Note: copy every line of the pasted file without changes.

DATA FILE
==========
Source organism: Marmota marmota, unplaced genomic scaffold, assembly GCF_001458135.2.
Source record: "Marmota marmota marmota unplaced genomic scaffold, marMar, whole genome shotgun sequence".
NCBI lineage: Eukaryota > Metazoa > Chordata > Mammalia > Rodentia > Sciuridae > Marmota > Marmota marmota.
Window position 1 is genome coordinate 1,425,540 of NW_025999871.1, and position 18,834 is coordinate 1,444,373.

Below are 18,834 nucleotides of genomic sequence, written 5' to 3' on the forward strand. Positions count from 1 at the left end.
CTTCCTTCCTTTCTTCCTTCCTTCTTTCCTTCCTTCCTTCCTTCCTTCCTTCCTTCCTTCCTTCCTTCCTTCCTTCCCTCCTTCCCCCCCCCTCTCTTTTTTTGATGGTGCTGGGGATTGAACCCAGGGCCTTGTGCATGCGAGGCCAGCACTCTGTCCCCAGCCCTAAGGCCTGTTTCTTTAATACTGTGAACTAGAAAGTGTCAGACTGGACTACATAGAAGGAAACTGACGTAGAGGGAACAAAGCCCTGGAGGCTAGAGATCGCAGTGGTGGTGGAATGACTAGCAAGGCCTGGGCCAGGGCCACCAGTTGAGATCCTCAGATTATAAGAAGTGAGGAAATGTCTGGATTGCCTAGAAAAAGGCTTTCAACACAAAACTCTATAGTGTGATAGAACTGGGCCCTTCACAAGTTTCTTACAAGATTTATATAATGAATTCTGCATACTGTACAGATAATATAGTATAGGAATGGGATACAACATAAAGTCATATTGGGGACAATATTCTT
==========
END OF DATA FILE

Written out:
Source organism: Marmota marmota, unplaced genomic scaffold, assembly GCF_001458135.2.
Source record: "Marmota marmota marmota unplaced genomic scaffold, marMar, whole genome shotgun sequence".
NCBI lineage: Eukaryota > Metazoa > Chordata > Mammalia > Rodentia > Sciuridae > Marmota > Marmota marmota.
Window position 1 is genome coordinate 1,425,540 of NW_025999871.1, and position 18,834 is coordinate 1,444,373.

Below are 18,834 nucleotides of genomic sequence, written 5' to 3' on the forward strand. Positions count from 1 at the left end.
CTTCCTTCCTTTCTTCCTTCCTTCTTTCCTTCCTTCCTTCCTTCCTTCCTTCCTTCCTTCCTTCCTTCCTTCCTTCCCTCCTTCCCCCCCCCTCTCTTTTTTTGATGGTGCTGGGGATTGAACCCAGGGCCTTGTGCATGCGAGGCCAGCACTCTGTCCCCAGCCCTAAGGCCTGTTTCTTTAATACTGTGAACTAGAAAGTGTCAGACTGGACTACATAGAAGGAAACTGACGTAGAGGGAACAAAGCCCTGGAGGCTAGAGATCGCAGTGGTGGTGGAATGACTAGCAAGGCCTGGGCCAGGGCCACCAGTTGAGATCCTCAGATTATAAGAAGTGAGGAAATGTCTGGATTGCCTAGAAAAAGGCTTTCAACACAAAACTCTATAGTGTGATAGAACTGGGCCCTTCACAAGTTTCTTACAAGATTTATATAATGAATTCTGCATACTGTACAGATAATATAGTATAGGAATGGGATACAACATAAAGTCATATTGGGGACAATATTCTT